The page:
As a member of and volunteer for the Caribbean Community of Retired Persons (CCRP), the non-governmental organization that advocates for the needs of our senior citizens, I have regularly asked about the condition of care homes in Jamaica at the weekly COVID-19 briefings with the Ministry of Health and Wellness. I have been assured that […]Health, Local Gov’t Ministries Uncover COVID-19 Cluster in Senior Citizens’ Home — Petchary’s Blog
An unspecified number of Alaskans received emails Tuesday morning warning them to “vote for Trump or else,” in an incident that’s drawn the attention of the FBI and the state Division of Elections.
Alaskans reported messages being sent Tuesday to people in Anchorage, Soldotna, Homer, Juneau, Sitka, Petersburg, Ketchikan, Bristol Bay and the Fairbanks area, and news reports from Florida indicated that the same messages were sent to at least 183 voters there.
In a copy of the email shared by Anchorage resident Kane Stanton, the sender told Stanton that “we are in possession of all your information (email, address, telephone).”
“You are currently registered as a Democrat and we know this because we have gained access into the entire voting infrastructure,” said the message to Stanton, a 36-year-old hardware store manager. “You will vote for Trump on Election Day or we will come after you. Change your party affiliation to Republican to let us know you received our message and will comply.”
The emails also said the senders would know how Alaskans voted. But that’s not possible: The Alaska Constitution guarantees the secrecy of residents’ ballots.
Identical messages were sent to residents of Petersburg, in Southeast Alaska, and in Bristol Bay, in Southwest Alaska.
Federal law bars voter intimidation. But officials would not release details about their response to reports of the emails Tuesday, or speak to the seriousness of the threat.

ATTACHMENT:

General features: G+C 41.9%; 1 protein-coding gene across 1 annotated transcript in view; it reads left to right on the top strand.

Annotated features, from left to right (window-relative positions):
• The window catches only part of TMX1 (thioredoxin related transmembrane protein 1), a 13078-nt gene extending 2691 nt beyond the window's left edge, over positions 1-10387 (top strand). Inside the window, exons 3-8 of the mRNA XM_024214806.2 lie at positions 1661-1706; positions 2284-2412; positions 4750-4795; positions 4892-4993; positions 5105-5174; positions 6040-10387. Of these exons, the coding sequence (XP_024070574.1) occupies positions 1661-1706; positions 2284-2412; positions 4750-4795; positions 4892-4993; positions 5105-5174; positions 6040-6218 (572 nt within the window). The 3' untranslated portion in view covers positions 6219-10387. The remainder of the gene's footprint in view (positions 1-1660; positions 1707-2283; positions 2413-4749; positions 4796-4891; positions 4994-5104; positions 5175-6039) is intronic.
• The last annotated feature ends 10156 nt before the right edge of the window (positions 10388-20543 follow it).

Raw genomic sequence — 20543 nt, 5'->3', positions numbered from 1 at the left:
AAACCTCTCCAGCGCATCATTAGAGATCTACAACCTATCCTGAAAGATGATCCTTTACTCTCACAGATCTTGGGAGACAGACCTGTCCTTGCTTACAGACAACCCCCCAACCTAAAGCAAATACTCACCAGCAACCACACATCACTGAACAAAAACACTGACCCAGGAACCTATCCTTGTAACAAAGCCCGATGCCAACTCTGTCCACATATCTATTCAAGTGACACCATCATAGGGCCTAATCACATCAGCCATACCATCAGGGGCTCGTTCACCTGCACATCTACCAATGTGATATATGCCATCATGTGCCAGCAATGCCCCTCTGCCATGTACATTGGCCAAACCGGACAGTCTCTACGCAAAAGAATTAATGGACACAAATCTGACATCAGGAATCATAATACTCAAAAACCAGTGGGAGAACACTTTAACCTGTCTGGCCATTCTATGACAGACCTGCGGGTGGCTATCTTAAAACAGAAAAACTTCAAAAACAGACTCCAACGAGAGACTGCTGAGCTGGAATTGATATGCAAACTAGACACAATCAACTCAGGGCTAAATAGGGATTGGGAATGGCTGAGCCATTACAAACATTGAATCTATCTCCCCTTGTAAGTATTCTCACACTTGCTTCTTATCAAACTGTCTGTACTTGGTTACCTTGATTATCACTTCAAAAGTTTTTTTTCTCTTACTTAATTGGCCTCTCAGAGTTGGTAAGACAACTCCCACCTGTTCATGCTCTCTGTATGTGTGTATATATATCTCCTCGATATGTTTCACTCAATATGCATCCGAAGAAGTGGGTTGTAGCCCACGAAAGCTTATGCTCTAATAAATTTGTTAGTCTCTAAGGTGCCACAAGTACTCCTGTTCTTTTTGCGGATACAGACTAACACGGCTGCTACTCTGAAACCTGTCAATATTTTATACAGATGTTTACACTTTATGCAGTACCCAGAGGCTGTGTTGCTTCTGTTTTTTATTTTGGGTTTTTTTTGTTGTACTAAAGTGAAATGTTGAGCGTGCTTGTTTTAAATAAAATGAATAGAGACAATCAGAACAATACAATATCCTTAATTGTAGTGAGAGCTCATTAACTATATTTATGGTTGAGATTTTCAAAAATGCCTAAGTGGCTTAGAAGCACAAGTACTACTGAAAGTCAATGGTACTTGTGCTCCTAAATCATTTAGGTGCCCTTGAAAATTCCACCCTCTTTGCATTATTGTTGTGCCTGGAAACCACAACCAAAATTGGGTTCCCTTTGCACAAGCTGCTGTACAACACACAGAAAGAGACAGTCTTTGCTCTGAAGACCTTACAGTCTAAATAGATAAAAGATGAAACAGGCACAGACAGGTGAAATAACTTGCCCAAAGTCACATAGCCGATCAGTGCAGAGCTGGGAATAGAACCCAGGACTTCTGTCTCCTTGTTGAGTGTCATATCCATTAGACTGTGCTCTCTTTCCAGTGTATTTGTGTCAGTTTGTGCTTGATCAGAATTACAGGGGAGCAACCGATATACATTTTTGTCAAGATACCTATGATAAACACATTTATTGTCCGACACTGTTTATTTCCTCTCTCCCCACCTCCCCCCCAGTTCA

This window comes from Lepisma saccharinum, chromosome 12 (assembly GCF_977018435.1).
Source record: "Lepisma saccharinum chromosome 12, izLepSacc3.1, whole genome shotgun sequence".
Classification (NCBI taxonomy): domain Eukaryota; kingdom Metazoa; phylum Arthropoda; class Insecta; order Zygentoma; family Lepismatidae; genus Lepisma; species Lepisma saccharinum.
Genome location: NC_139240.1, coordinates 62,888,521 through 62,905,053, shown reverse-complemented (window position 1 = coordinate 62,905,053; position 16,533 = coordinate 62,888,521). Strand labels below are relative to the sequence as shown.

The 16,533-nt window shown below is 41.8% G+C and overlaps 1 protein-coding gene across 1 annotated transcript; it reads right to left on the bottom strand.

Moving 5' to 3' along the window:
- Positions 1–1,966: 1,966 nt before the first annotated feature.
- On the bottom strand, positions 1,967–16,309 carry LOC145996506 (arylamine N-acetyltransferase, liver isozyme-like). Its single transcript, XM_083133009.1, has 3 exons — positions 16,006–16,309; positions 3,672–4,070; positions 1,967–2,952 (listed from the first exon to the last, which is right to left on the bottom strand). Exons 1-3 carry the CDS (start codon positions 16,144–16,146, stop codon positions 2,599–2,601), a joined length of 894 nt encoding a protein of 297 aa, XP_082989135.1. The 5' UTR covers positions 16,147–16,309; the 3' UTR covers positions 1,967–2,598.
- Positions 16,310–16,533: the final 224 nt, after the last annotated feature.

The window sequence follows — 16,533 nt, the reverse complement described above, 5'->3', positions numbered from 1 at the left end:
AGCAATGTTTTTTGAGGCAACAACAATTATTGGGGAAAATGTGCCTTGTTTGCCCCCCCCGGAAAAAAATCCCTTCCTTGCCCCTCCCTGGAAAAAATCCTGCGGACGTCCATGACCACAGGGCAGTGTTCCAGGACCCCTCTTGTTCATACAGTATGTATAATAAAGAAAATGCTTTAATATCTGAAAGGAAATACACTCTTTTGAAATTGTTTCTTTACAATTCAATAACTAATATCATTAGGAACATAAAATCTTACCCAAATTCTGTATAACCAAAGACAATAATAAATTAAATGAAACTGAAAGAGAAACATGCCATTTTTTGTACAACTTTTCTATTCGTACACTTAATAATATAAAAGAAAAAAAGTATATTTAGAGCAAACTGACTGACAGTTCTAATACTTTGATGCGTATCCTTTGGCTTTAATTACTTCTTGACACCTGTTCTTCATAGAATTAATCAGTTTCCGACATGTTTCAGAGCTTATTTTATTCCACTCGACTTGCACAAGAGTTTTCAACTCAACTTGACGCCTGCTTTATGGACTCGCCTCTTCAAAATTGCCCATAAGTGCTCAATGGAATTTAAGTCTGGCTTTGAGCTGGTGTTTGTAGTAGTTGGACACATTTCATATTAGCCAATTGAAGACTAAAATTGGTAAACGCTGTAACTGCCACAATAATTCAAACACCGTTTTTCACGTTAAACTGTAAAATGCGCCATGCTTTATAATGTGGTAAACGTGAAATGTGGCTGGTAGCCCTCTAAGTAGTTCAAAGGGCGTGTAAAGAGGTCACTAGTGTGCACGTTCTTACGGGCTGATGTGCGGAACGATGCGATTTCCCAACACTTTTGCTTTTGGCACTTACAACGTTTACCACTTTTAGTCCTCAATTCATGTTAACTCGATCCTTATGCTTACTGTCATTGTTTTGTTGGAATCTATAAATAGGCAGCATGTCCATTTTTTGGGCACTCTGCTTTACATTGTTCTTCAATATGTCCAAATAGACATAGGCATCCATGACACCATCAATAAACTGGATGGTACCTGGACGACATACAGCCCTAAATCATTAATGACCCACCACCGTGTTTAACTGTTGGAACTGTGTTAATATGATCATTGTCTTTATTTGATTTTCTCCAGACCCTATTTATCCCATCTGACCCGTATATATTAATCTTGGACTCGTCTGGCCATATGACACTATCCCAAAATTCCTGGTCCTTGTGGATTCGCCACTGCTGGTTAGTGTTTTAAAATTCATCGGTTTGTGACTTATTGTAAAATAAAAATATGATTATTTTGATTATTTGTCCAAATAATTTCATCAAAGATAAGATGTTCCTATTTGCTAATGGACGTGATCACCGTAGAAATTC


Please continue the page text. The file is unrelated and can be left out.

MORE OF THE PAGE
in a statement on Tuesday, the anonymous grand juror said that Cameron did not give the jury an opportunity to pursue homicide charges against the two officers who shot Taylor, Jon Mattingly and Myles Cosgrove. “The grand jury was not presented any charges other than the three Wanton Endangerment charges against Detective Hankison,” the juror wrote. “Questions were asked about additional charges and the grand jury was told there would be none because the prosecutors didn’t feel they could make them stick.”
“The grand jury didn’t agree that certain actions were justified, nor did it decide the indictment should be the only charges in the Breonna Taylor case,” the juror wrote. “The grand jury was not given the opportunity to deliberate on those charges and deliberated only on what was presented to them.”
Mr. Ratcliffe, like Maj. Gen. Willoughby before him, seems to think his job is to serve only his boss, who requires that everyone agree with him at all times. As General MacArthur is often quoted: if you control intelligence, you control decision-making. Intelligence professionals call this politicization and see it as a poison that can harm national-security decision-making.
We can see today, through Mr. Ratcliffe, just what can happen when the office is politicized.
Rather than operating as an honest steward of the large and important intelligence community, Mr. Ratcliffe appears to regard the nation’s secrets as a place to hunt for nuggets that can be used as political weapons — sources and methods be damned. Even if the particular material he declassifies is not especially sensitive, the failure to provide proper context, sourcing or background only serves to confuse the public and distract voters.